Eli Weinstock-Herman

Monitoring a website with Azure App Insights

October 13, 2018 ▪ technical posts ▪ 4 min read

Applications and dependencies break, so monitoring should always be on our checklist for production applications. If you're hosting a site or application on Azure App Services, it's relatively easy to take advantage of the "Availability" option from Azure App Insights to provide health monitoring.

I like using Azure App Insights for monitoring on smaller sites because I typically have it turned on already for operational analytics:

App Insights dashboard

Setting up a dedicated health endpoint allows us to:

  1. Check specific states of dependencies to reflect them in the application health
  2. Switch to a fuller-featured monitoring and notification system as we scale

Additionally, by having a dedicated health endpoint we can return information that will get us a step or two ahead in troubleshooting, when something does break.

Adding a Health Endpoint

The first step is to add the health endpoint to the application. This will return a general status via the HTTP status plus some richer detail in the body. When we receive an email notification, the body is going to help us get to the root of the problem faster.

In this case, I have a web application that depends on Azure SQL, so when everything is good, I'll send a 200 OK HTTP response like this:

    "isGood": true,
    "webServer": { "status": 0, "details": "Ok" },
    "sqlServer": { "status": 0, "details": "Ok" }

And if the database were in a bad state, I would expect a 500 Internal Server Error HTTP status with something like this:

    "isGood": false,
    "webServer": { "status": 0, "details": "Ok" },
    "sqlServer": { "status": 1, "details": "Database status check failed" }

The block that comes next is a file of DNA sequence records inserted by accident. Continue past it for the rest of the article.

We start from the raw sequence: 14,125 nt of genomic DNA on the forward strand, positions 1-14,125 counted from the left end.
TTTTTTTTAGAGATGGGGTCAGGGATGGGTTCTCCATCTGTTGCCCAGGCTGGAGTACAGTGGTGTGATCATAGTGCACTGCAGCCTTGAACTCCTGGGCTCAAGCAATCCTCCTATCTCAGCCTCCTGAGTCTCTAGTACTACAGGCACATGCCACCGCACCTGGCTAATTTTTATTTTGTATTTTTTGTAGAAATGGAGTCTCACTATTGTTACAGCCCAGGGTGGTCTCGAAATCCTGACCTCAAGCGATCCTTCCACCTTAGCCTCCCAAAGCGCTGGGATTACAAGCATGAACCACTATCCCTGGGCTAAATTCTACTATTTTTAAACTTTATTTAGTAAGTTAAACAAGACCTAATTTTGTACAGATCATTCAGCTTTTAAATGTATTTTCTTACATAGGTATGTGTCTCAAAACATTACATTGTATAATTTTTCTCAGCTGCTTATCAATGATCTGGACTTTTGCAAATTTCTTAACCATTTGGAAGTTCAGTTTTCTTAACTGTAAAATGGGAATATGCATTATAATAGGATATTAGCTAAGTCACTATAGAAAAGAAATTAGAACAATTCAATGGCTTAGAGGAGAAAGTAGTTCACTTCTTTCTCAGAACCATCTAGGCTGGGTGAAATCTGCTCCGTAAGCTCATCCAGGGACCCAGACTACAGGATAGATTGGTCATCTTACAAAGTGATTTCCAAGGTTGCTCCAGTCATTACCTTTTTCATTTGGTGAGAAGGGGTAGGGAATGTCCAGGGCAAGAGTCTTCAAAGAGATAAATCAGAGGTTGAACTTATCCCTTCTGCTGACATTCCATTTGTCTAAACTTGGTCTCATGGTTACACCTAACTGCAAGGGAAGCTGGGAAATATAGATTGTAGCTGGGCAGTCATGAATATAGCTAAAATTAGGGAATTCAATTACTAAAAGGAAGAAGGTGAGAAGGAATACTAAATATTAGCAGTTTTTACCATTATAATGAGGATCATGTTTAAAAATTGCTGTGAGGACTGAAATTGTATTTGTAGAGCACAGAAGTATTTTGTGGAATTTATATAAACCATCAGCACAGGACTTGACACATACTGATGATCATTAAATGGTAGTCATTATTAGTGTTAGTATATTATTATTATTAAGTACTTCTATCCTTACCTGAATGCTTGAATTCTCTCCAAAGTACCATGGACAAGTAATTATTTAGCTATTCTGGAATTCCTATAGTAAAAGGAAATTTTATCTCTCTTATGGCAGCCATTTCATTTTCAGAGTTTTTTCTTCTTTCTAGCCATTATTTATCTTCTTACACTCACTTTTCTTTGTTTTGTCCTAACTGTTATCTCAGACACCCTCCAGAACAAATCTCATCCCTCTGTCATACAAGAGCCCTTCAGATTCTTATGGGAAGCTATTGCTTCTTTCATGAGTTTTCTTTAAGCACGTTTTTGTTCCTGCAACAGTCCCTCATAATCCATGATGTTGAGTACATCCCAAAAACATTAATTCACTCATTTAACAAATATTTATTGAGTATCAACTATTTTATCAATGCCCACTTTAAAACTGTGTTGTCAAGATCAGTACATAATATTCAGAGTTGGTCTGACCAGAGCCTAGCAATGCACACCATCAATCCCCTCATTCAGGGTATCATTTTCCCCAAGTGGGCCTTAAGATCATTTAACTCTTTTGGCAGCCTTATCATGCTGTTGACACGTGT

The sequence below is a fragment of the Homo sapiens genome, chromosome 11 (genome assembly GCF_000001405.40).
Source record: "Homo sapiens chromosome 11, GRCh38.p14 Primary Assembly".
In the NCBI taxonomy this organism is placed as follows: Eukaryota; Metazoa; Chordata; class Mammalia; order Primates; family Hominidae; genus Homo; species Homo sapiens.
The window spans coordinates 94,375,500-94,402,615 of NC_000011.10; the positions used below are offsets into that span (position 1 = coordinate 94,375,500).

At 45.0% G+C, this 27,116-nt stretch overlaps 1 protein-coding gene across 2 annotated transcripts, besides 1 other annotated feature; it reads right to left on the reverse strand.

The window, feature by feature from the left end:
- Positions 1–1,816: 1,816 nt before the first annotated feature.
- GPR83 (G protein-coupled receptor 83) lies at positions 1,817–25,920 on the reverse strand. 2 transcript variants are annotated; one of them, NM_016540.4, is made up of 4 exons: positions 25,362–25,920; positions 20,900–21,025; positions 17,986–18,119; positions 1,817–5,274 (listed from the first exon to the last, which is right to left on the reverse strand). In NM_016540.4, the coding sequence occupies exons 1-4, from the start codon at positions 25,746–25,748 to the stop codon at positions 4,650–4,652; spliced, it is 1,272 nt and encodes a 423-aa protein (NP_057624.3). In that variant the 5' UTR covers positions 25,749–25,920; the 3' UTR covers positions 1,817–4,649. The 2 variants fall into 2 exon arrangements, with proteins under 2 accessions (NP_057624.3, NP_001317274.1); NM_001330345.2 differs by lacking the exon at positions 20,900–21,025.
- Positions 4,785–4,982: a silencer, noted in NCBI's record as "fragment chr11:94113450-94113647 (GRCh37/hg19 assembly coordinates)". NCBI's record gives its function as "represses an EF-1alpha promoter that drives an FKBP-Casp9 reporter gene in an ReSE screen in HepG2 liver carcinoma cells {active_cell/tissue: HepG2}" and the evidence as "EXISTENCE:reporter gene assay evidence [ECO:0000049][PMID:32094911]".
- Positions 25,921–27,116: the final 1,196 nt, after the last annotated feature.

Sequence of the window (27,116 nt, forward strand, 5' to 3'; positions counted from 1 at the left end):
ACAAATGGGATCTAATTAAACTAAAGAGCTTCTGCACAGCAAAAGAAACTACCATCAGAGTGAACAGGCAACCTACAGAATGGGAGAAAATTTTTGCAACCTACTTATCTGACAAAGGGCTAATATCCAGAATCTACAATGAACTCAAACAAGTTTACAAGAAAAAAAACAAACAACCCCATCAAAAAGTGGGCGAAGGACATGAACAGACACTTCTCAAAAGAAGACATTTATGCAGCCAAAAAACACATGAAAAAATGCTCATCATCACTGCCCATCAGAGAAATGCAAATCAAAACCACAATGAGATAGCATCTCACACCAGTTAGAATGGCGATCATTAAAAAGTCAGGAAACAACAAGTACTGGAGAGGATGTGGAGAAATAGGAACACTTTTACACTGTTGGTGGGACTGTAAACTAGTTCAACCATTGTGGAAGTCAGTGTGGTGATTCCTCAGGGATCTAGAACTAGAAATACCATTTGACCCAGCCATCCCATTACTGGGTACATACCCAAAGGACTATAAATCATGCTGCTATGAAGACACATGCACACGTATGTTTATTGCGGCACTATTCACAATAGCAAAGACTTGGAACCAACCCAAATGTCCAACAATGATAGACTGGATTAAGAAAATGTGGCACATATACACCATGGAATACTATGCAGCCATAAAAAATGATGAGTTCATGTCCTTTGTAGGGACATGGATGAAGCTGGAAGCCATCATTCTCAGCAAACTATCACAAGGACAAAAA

I'm using ASP.Net Core 2 with attribute routing. I'll add a new /health/status endpoint like so:

public class HealthController : Controller
    // ... ctor + DI ...

    public async Task<IActionResult> GetStatusAsync()
        var status = new StatusModel()
            WebServer = GetWebServerStatus(),
            SQLServer = await GetSQLServerStatusAsync()

        return StatusCode(status.IsGood ? 200 : 500, status);

    private StatusModelDetail GetWebServerStatus()
        // ... perform a check ...

    private async Task<StatusModelDetail> GetSQLServerStatusAsync()
        // ... perform an async check ...

Adding Monitoring

To add monitoring in Azure, first go to the Application Insights associated with your web site and select the "Available" option:

App Insights - Availability Option

From there we can "+ Add Test":

  • Test Type: URL ping test
  • URL: https://my-domain.com/health/status
  • Test Locations: (pick 5 locations)
  • Success criteria: HTTP response: 200, Test Timeout: up to you
  • Alerts: Configure a 5 minute window and configure alert emails/webhooks

For the success criteria, you could additionally set a phrase to match in the response to ensure you're not getting a 200 OK with the wrong page's content. For instance, I expect to see "isGood": true in all good responses.

As the Availability test starts running, you will start to build up Availability data like this:

App Insights - Sample Availability Results

The red section is a where I've forced the database into an error for some testing, as well as several long responses as I tested other activities. This helped me verify the monitoring was working before I needed it for real.

During those failures, I received the email alerts almost immediately (thanks FastMail!). I could also have set up webhooks in Azure Insights to ping Slack or other services, had I wanted the information delivered differently.

And there we go, a pretty quick starting point for monitoring availability!

Related Posts